Monday, May 04, 2015

Cites & Insights 15:6 (June 2015) available

Cites & Insights 15:6 (June 2015) is now available for downloading at http://citesandinsights.info/civ15i6.pdf

The print-oriented two-column version is 24 pages long. For those reading online or on an e-device, or who wish to follow links in the issue, a 46-page single-column 6x9" version is available at http://citesandinsights.info/civ15i6on.pdf

The June 2015 issue includes:

The Front: Making It Easy, Making It Hard: A Personal Note on Counting Articles pp. 1-4

This oddity offers some notes on OA publishers and journals that make it easier--or harder--than usual to find out how many articles appear in a journal over a given year, from the utter simplicity of MDPI, SciELO and j-stage to the utter...well, read the article.

Intersections: Who Needs Open Access, Anyway? pp. 4-24

Noting and discussing a range of commentaries by people who are either "I'm all for OA, but..." (where the but is the most important word in that phrase) or discussing ways in which others attempt to undermine OA: clearing out two years of "oa-anti" tags.

Monday, April 06, 2015

Cites & Insights 15.5 (May 2015) available

The May 2015 Cites & Insights (15:5) is now available for downloading at http://citesandinsights.info/civ15i5.pdf

The 2-column print-oriented version is 24 pages long.

 If you're reading it online or on an e-reader (tablet, etc.), or if you want working links, you may prefer the one-column 6x9" version (46 pages long), available at http://citesandinsights.info/civ15i5on.pdf This issue includes:

The Front: The Open Access Landscape pp. 1-3

Notes on the series of blog posts that began in early March 2015 and will continue through either mid-September or mid-November; the potential book that would combine those posts and add new material; and the possibility of a five-year longitudinal study of the state of gold OA (2011-2015) in 2016, if funding becomes available.

Libraries: FriendFeed, Going. LSW, Not. pp. 3-10

An elegy (of sorts) for FriendFeed, scheduled to disappear on April 9 (unless Facebook listens to InfoWorld and others and lets it keep going)--and to the Library Society of the World, which in its own informal way has meant so much to me and many others.

Social Networks: Slightly More Than 140 Characters Words Sentences Paragraphs About Twitter pp. 10-19

A possibly-amusing set of mostly-old musings by others about Twitter's inevitable decline and fall, certainly gone by now, and the decline of Western civilization--also why it's nothing but a note-taking system and the need for balance.

The Back pp. 19-24

Ten brief (and some not-so-brief) rants and amusements.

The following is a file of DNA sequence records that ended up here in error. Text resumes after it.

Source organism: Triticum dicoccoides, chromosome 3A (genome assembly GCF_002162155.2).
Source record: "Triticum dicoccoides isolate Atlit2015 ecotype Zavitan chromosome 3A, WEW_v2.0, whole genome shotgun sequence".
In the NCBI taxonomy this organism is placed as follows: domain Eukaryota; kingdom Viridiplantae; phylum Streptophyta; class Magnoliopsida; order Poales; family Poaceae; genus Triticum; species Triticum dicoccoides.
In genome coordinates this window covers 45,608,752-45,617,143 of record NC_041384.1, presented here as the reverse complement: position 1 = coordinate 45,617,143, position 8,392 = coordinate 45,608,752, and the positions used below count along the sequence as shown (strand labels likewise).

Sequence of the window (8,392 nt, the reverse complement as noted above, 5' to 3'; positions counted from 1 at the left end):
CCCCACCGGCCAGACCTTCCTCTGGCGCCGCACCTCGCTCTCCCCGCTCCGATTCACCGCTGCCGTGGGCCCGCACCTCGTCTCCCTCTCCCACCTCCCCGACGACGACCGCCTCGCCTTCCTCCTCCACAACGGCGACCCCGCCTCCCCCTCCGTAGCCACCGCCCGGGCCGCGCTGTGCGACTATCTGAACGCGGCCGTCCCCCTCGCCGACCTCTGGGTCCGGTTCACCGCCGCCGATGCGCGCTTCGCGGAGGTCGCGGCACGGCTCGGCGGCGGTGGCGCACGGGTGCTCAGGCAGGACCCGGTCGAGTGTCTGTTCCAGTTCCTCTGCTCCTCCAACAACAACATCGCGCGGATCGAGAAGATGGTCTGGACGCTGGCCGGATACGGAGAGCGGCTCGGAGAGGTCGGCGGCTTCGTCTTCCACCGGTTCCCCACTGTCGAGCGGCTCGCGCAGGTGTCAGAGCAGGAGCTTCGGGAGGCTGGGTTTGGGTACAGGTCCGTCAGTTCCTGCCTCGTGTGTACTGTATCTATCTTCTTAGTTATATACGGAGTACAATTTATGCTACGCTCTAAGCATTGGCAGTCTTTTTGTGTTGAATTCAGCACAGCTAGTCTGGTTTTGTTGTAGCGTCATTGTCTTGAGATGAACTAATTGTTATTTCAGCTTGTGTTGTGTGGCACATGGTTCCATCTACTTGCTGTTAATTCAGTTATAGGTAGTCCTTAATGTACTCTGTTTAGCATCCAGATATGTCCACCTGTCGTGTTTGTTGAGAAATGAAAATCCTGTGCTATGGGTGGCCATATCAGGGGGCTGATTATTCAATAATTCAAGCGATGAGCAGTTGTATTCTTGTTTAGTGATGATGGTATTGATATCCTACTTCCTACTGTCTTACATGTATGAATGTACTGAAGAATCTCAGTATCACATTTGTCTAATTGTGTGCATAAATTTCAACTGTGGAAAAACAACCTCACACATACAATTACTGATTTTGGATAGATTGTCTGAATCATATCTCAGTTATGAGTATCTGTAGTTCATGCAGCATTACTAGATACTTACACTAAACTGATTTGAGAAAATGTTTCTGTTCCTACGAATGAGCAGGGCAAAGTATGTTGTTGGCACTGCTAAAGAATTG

Sunday, March 01, 2015

Cites & Insights 15:4 (April 2015) available

Cites & Insights 15:4 (April 2015) is now available for downloading at http://citesandinsights.info/civ15i4.pdf

The print-oriented version is 38 pages long; it includes boldface as applied but the links don't work.

If you're reading online or on an e-device and want working links (but no boldface), you may prefer the single-column 6x9" version at http://citesandinsights.info/civ15i4on.pdf

The single-column version is 72 pages long.

This issue includes the following:

Intersections: The Economies of Open Access pp. 1-38

Publishing costs money. That's a given, although sometimes that cost is so negligible that it can be handled as departmental or library or society overhead. This roundup looks at a range of items related to the economics of journals in general and OA journals in particular, divided into ten general topics. It turns out that I have stronger feelings than I thought about this issue, so there's a fair amount of my own commentary mixed in with excerpts from various posts and articles.

Tuesday, February 03, 2015

Cites & Insights 15:3 (March 2015) available

Cites & Insights 15:3 (March 2015) is now available for downloading at http://citesandinsights.info/civ15i3.pdf

The issue is 24 pages long.

If you plan to view it online or need working hyperlinks (at the expense of boldface working--someday, I'll have a new computer and new version of Word's PDF conversion and Acrobat), the single-column 6x9" version, 46 pages long, is available at http://citesandinsights.info/civ15i3on.pdf

This issue includes the following:

Intersections: One More Chunk of DOAJ pp. 1-10

Because there will be a published concise version of all this stuff--out this summer from ALA's Library Technology Reports, working title "Idealism and Opportunism: The State of Open Access Journals"--I went through 2,200-odd additional DOAJ journals with English as one of the language options (but not the first one), and was able to add 1,507 more entries to my DOAJ master spreadsheet, which now includes 6,490 journals qualifying for full analysis and 811 that don't.

This essay offers some summary information on the 1,507 added journals and some overall notes on the full DOAJ set--including some new and replacement tables (there may be errors in tables 2.66 b and c and 2.67 b and c in earlier issues).

The essay also offers some details on "N" (not OA) journals, notes on very small journals, a few comments on opportunism, idealism and initiative--and the URLs for two spreadsheets offering anonymized versions of the DOAJ and Beall data.